We land.  Broken.  Dazed.  Confused.  Eyes dimmed with the bewilderment of the jarring turmoil.  What happened to the dreamy nine month old who smiled and cooed and somehow transformed into a tantrum-y toddler?  What happened to the bestest of friends who suddenly isn’t returning calls, and when you meet doesn’t quite look into your eyes?  What happened to the partner with whom you cocooned yourself in witty banter, private jokes, secret smiles and now you share mostly calendar appointments, carpool responsibilities and discussions about the purchase of durable goods?

An emotional trespass has happened, and you need to find a way back.  Or not.

Is the chasm too deep, wide and treacherous?  If the path back is too fraught with peril for your heart, body or soul, then no, there is no going back.

But what if the wound is not quite as nasty, instead maybe created slowly over time by an imperceptible drift that is only suddenly apparent as you peer across at one another from isolated silos of loneliness?  Then there is a decision to make.  Do you want to again embrace them?  Is the rift one you want to mend?  Will things be different?  Absolutely.  Do you need time to mourn the change?  Yes.  Will things be less than they were before?  Yes and No.  Falling in love is about the façade.  Each person only exposing their best side to the other.  Now we get a chance to be with their whole being, and with that comes the release to be our complete selves as well.  The transgression strips away the outer layers and provides us with the opportunity to communicate at a deeper level.

To repair the relationship, we must forgive.  Forgiveness is not merely absolution, it is creating the space within yourself to move forward.  We climb the narrow and precarious steps to the top of the silo, grab a handful of grain, and leap once more.  The fall will not be a free one, without care as the wind rushes past your face.  This fall will be foreshadowed with the knowledge that the landing may hurt yet again, may yet again be strewn with sorrow.  But during the flight we can release the seeds of passion, friendship and caring to be spread once more on newly fertile ground.  We take the risk in the hopes of reaping the rewards of reconnection.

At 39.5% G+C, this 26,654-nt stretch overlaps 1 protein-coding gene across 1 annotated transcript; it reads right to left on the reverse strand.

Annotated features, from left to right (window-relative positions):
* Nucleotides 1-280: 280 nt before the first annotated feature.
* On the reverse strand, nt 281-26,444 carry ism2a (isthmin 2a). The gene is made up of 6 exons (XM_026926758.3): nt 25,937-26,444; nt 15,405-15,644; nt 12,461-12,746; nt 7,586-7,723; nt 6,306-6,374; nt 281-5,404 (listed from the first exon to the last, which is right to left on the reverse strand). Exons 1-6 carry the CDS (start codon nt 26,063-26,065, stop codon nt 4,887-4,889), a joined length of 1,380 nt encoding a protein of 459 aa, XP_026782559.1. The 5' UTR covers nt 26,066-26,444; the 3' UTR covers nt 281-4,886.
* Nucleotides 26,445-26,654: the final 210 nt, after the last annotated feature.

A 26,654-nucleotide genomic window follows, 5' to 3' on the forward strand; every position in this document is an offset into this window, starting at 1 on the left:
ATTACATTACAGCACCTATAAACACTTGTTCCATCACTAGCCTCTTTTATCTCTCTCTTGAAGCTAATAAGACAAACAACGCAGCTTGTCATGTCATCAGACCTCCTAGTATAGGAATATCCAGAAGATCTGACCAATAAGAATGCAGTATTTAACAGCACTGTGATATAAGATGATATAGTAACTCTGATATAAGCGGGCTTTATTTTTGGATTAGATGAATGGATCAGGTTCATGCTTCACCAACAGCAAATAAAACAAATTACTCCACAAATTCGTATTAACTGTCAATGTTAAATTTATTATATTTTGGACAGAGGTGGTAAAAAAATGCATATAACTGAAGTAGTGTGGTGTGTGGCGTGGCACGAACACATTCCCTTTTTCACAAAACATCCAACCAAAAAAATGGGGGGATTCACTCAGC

The world you discover after you find your way back into love is deeper, quieter, full of meaningful and grateful glances.  It is a world filled with grace.  I hope you find your way back, and I wish you soft landings.  Happy Valentine’s Day.

h1

Three Points of Contact

January 8, 2011

When Cole was a toddler and learning to climb the ladders at park play structures, my dear friend would instruct both of our boys declaring ‘three points of contact’.  It was a brilliant way of describing the need for each child to always be touching the ladder with some combination of three of their four hands and feet before proceeding upward to the next step.

The mantra of three points of contact has stuck in my mind over the intervening years, and has expanded to cover more than physical ladders, but emotional ones as well.  Whenever I feel a disconnect happening with one of my children, I reexamine where we are on our ladder.  Are we making three points of contact?

Points of contact are ways in which we communicate and receive love.  And the dance of it all is that both the one reaching out and the one receiving the contact need to feel the connection.   Case in point, kisses.  Kissing my children on the cheek or forehead is, to me, the most natural way to express my affection for them.  They, in turn, prefer to rub it off.  Yes, for whatever twisted reason, they both abhor kisses.  So, we’ve come to a compromise.  I kiss.  They rub.  But instead of exclaiming ‘ooooohhhh gross!’ they gently whisper ‘I’m rubbing in your love now’.  We both are delighted and we both feel connected.